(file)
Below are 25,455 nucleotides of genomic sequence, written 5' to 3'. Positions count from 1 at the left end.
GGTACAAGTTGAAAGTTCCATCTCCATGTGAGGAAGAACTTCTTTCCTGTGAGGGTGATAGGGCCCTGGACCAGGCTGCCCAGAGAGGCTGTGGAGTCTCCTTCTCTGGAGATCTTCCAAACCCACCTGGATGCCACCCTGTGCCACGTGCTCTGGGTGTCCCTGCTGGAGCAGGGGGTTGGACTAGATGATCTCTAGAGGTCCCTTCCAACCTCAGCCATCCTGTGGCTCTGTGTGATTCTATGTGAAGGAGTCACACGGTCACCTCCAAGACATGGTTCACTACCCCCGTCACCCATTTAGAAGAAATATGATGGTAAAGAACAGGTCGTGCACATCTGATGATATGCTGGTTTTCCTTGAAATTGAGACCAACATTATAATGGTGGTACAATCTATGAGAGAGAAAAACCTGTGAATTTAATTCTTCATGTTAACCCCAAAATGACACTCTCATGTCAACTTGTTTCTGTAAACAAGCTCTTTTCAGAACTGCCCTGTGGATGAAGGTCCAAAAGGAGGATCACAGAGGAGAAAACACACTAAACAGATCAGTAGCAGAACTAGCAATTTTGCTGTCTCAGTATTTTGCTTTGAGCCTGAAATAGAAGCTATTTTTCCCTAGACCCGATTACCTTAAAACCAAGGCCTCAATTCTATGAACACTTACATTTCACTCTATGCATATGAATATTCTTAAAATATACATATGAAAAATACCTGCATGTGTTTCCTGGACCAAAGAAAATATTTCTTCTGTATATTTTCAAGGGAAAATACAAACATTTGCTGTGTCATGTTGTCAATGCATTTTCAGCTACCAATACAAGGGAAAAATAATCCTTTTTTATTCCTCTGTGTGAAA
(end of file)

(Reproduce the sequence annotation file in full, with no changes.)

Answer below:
Below are 25,455 nucleotides of genomic sequence, written 5' to 3'. Positions count from 1 at the left end.
GGTACAAGTTGAAAGTTCCATCTCCATGTGAGGAAGAACTTCTTTCCTGTGAGGGTGATAGGGCCCTGGACCAGGCTGCCCAGAGAGGCTGTGGAGTCTCCTTCTCTGGAGATCTTCCAAACCCACCTGGATGCCACCCTGTGCCACGTGCTCTGGGTGTCCCTGCTGGAGCAGGGGGTTGGACTAGATGATCTCTAGAGGTCCCTTCCAACCTCAGCCATCCTGTGGCTCTGTGTGATTCTATGTGAAGGAGTCACACGGTCACCTCCAAGACATGGTTCACTACCCCCGTCACCCATTTAGAAGAAATATGATGGTAAAGAACAGGTCGTGCACATCTGATGATATGCTGGTTTTCCTTGAAATTGAGACCAACATTATAATGGTGGTACAATCTATGAGAGAGAAAAACCTGTGAATTTAATTCTTCATGTTAACCCCAAAATGACACTCTCATGTCAACTTGTTTCTGTAAACAAGCTCTTTTCAGAACTGCCCTGTGGATGAAGGTCCAAAAGGAGGATCACAGAGGAGAAAACACACTAAACAGATCAGTAGCAGAACTAGCAATTTTGCTGTCTCAGTATTTTGCTTTGAGCCTGAAATAGAAGCTATTTTTCCCTAGACCCGATTACCTTAAAACCAAGGCCTCAATTCTATGAACACTTACATTTCACTCTATGCATATGAATATTCTTAAAATATACATATGAAAAATACCTGCATGTGTTTCCTGGACCAAAGAAAATATTTCTTCTGTATATTTTCAAGGGAAAATACAAACATTTGCTGTGTCATGTTGTCAATGCATTTTCAGCTACCAATACAAGGGAAAAATAATCCTTTTTTATTCCTCTGTGTGAAA